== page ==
Tarot Runes I Ching Stichomancy Contact
Store Numerology Coin Flip Yes or No Webmasters
Personal Celebrity Biorhythms Bibliomancy Settings

Today's Stichomancy for Jim Carrey

The first excerpt represents the element of Air. It speaks of mental influences and the process of thought, and is drawn from Life in the Iron-Mills by Rebecca Davis:

slowly. It seemed to him to carry with it a great silence. He had been so hot and tired there always in the mills! The years had been so fierce and cruel! There was coming now quiet and coolness and sleep. His tense limbs relaxed, and settled in a calm languor. The blood ran fainter and slow from his heart. He did not think now with a savage anger of what might be and was not; he was conscious only of deep stillness creeping over him. At first he saw a sea of faces: the mill-men,--women he had known, drunken and bloated,--Janey's timid and pitiful-poor old Debs: then they floated together like a mist, and faded away, leaving only the clear, pearly moonlight.


Life in the Iron-Mills
The second excerpt represents the element of Fire. It speaks of emotional influences and base passions, and is drawn from Richard III by William Shakespeare:

KING RICHARD. Who intercepts me in my expedition? DUCHESS. O, she that might have intercepted thee, By strangling thee in her accursed womb, From all the slaughters, wretch, that thou hast done! QUEEN ELIZABETH. Hidest thou that forehead with a golden crown Where't should be branded, if that right were right, The slaughter of the Prince that ow'd that crown, And the dire death of my poor sons and brothers? Tell me, thou villain slave, where are my children? DUCHESS. Thou toad, thou toad, where is thy brother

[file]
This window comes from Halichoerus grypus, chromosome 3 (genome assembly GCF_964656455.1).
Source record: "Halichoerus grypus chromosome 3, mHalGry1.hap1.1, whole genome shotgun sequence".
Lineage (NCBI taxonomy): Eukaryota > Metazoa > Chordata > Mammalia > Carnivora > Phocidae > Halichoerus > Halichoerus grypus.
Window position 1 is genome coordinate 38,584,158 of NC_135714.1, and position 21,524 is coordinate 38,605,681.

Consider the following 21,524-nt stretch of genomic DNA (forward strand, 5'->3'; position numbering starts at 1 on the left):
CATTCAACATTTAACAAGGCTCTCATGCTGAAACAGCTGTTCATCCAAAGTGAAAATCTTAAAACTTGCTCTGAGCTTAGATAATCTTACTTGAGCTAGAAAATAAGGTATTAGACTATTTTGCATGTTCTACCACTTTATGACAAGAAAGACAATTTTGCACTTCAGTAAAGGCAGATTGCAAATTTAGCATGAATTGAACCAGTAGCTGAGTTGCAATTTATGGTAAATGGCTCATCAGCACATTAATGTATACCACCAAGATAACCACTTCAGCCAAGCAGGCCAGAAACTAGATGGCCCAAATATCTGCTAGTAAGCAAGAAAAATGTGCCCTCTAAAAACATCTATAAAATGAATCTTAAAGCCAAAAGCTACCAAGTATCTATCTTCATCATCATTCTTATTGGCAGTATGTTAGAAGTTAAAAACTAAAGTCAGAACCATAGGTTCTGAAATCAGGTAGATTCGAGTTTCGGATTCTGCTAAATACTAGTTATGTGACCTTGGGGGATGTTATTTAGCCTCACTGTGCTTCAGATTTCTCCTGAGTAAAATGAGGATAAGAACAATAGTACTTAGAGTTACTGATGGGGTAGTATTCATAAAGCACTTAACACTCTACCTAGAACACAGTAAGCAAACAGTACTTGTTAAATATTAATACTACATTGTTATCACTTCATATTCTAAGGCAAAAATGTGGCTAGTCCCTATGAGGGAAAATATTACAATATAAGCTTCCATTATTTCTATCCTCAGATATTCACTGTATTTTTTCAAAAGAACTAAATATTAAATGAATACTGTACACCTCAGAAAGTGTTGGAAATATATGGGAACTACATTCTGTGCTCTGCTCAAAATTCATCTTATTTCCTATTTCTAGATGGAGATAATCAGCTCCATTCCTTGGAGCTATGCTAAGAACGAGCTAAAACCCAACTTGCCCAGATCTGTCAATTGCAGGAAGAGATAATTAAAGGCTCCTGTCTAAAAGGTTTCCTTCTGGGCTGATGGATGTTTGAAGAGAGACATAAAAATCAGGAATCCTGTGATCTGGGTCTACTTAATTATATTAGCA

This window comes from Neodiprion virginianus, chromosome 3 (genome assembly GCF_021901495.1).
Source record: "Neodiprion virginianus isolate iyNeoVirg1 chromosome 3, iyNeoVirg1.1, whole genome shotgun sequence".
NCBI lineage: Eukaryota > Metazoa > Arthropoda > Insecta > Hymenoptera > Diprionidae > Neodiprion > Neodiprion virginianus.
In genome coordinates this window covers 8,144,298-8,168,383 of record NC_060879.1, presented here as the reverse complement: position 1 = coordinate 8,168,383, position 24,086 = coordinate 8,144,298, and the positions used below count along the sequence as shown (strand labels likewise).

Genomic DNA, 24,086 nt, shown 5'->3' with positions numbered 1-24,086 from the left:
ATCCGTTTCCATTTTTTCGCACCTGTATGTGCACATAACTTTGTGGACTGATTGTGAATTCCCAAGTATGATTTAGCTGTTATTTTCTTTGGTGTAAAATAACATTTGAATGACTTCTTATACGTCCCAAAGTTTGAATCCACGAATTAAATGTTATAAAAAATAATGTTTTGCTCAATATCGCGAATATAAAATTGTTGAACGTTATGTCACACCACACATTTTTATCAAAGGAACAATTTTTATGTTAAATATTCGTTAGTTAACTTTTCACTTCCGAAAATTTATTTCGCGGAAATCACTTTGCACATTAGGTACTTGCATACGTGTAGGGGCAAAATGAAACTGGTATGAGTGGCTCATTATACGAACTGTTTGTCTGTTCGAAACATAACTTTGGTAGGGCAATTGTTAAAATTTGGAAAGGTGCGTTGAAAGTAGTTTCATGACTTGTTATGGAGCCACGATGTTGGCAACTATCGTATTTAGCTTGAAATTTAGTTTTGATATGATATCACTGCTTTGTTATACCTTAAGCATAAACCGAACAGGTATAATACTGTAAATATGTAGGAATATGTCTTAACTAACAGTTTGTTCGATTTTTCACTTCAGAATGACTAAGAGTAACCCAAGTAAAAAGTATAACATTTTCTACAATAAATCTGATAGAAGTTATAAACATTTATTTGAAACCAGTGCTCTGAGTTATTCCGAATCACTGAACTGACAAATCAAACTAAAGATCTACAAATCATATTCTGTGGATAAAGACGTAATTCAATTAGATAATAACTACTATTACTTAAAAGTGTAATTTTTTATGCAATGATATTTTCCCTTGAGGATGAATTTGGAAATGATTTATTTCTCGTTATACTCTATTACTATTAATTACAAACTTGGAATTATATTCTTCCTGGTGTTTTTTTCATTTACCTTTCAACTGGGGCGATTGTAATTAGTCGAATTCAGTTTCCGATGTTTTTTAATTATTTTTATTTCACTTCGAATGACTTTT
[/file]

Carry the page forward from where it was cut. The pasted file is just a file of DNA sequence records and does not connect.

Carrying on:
Richard III
The third excerpt represents the element of Water. It speaks of pure spiritual influences and feelings of love, and is drawn from The Black Arrow by Robert Louis Stevenson:

popular, but resolute and grave beyond his age. Although his youth had been spent in these rough, country places, the lad had been well taught in letters by Sir Oliver, and Hatch himself had shown him the management of arms and the first principles of command. Bennet had always been kind and helpful; he was one of those who are cruel as the grave to those they call their enemies, but ruggedly faithful and well willing to their friends; and now, while Sir Oliver entered the next house to write, in his swift, exquisite penmanship, a memorandum of the last occurrences to his master, Sir Daniel Brackley, Bennet came up to his pupil to wish him God-speed upon his enterprise.

The fourth excerpt represents the element of Earth. It speaks of physical influences and the impact of the unseen on the visible world, and is drawn from Verses 1889-1896 by Rudyard Kipling:

And a new Word runs between: whispering, "Let us be one!" The Song of the Sons One from the ends of the earth -- gifts at an open door -- Treason has much, but we, Mother, thy sons have more! From the whine of a dying man, from the snarl of a wolf-pack freed, Turn, and the world is thine. Mother, be proud of thy seed!


Verses 1889-1896